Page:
By Pride Mahlangu
The Zimbabwe Stock Exchange (ZSE) has approved Securities and Exchange rules of 2019, which allow the local bourse to receive applications for listing of exchange-traded funds (ETFs) and exchange-traded notes (ETNs).
ZSE recently introduced sectoral indices designed to represent the trading performance of different companies listed on the local bourse following the adoption of the Global Industry Classification Standard in classifying the listed companies.
In a statement, ZSE said the approval was sought and granted by the Securities and Exchange Commission of Zimbabwe in terms of section 65 (3) of the Securities and Exchange Act in Chapter 24:25.
“ZSE wishes to advise stakeholders on the approval of the Securities and Exchange (Zimbabwe Stock Exchange Listings Requirements) (Amendment) Rules, 2019 and the Securities and Exchange (Zimbabwe Stock Exchange Market Making) rules 2019,” read the statement.
“The listing rules amendment incorporates exchange traded products listings requirements which means ZSE is now able to receive applications for listing of ETFs and ETNs.”
The local bourse said following the approval of the rules it will also be able to process applications for prospective market makers.
Meanwhile, ZSE began the year on a high note sustaining gains for the second consecutive week this year as big-cap counters were the major drivers of both value and volume.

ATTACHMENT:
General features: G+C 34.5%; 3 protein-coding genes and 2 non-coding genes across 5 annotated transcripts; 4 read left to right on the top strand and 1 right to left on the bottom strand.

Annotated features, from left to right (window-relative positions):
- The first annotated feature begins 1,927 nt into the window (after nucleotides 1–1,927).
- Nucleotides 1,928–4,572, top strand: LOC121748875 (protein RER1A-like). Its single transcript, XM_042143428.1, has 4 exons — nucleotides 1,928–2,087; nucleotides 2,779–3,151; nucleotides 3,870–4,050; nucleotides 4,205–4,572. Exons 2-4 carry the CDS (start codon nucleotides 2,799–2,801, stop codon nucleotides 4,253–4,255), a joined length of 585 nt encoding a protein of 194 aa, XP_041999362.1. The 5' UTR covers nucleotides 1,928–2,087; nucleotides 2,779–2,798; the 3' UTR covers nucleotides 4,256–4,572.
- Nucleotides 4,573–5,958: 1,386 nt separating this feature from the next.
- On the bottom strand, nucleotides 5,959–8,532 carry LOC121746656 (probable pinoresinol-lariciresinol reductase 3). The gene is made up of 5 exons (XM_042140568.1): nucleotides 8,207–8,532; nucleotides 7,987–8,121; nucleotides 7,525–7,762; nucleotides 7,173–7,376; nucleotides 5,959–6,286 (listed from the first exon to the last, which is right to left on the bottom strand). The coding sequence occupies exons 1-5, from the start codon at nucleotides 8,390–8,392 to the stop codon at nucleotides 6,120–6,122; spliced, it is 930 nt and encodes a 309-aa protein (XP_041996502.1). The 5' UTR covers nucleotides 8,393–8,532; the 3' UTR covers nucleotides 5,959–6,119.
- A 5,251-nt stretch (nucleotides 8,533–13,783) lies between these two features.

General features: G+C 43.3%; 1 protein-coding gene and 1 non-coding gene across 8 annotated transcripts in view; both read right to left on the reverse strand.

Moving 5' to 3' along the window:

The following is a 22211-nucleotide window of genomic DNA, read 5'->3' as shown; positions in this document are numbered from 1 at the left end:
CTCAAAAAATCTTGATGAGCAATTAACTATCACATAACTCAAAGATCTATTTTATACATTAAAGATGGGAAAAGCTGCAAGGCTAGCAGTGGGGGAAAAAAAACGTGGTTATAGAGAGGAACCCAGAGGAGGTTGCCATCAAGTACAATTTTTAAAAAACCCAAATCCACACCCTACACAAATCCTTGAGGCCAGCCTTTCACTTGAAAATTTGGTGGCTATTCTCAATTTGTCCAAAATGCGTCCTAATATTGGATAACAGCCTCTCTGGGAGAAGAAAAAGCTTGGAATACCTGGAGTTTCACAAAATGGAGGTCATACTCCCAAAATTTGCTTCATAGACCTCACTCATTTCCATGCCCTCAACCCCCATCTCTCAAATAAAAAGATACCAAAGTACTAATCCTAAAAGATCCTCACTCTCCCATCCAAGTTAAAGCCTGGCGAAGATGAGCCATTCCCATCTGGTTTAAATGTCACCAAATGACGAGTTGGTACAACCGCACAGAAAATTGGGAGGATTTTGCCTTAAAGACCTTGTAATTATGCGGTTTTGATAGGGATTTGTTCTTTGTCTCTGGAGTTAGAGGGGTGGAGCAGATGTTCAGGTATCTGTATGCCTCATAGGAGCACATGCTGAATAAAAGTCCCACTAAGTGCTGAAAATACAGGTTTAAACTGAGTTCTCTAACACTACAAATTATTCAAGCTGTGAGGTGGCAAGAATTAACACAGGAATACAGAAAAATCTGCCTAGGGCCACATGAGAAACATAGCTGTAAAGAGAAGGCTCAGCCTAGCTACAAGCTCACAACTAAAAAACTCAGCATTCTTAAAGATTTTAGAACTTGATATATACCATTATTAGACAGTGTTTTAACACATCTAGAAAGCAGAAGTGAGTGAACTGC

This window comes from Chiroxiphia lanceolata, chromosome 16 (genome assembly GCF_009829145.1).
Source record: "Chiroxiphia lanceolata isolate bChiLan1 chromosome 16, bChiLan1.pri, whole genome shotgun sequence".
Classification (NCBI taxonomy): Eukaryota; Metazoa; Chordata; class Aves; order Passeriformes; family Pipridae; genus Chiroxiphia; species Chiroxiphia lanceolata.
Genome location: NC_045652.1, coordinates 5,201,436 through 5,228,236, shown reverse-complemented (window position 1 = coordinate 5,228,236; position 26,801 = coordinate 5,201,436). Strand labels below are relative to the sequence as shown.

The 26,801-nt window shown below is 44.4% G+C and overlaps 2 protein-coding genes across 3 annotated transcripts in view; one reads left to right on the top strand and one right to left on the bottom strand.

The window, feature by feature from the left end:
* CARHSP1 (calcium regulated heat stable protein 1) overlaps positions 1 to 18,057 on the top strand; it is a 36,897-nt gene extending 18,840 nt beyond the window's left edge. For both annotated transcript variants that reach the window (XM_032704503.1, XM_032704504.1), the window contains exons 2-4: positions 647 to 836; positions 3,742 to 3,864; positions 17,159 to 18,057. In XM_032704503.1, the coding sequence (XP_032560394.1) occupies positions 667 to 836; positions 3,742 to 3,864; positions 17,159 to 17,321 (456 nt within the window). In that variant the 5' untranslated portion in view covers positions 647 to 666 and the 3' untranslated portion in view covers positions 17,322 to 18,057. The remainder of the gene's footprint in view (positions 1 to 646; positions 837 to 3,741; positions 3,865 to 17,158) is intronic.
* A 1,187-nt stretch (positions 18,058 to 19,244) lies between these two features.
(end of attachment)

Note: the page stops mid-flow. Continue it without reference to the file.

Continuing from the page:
The equities market closed 2019 on a positive note, yielding a 57 percent gain as investors turned to stocks as a safe haven for investment.
The year was characterised by economic volatility mainly due to inflationary pressures, which helped push demand for stocks as other investment channels such as the money market became unattractive.
Currency reforms were among the top highlights for the year which saw the Reserve Bank of Zimbabwe establish an interbank market for foreign currency, introduction of local currency and banning of foreign currency for local transactions with the exception of other sectors such as tourism.
The conversion from a multi-currency system to a local mono-currency meant an increase in local dollars’ liquidity, which found its way on the stock market.
However, the policy changes also had a knock-on effect over investor confidence as the market witnessed a wait and see attitude by foreign investors. The Chronicle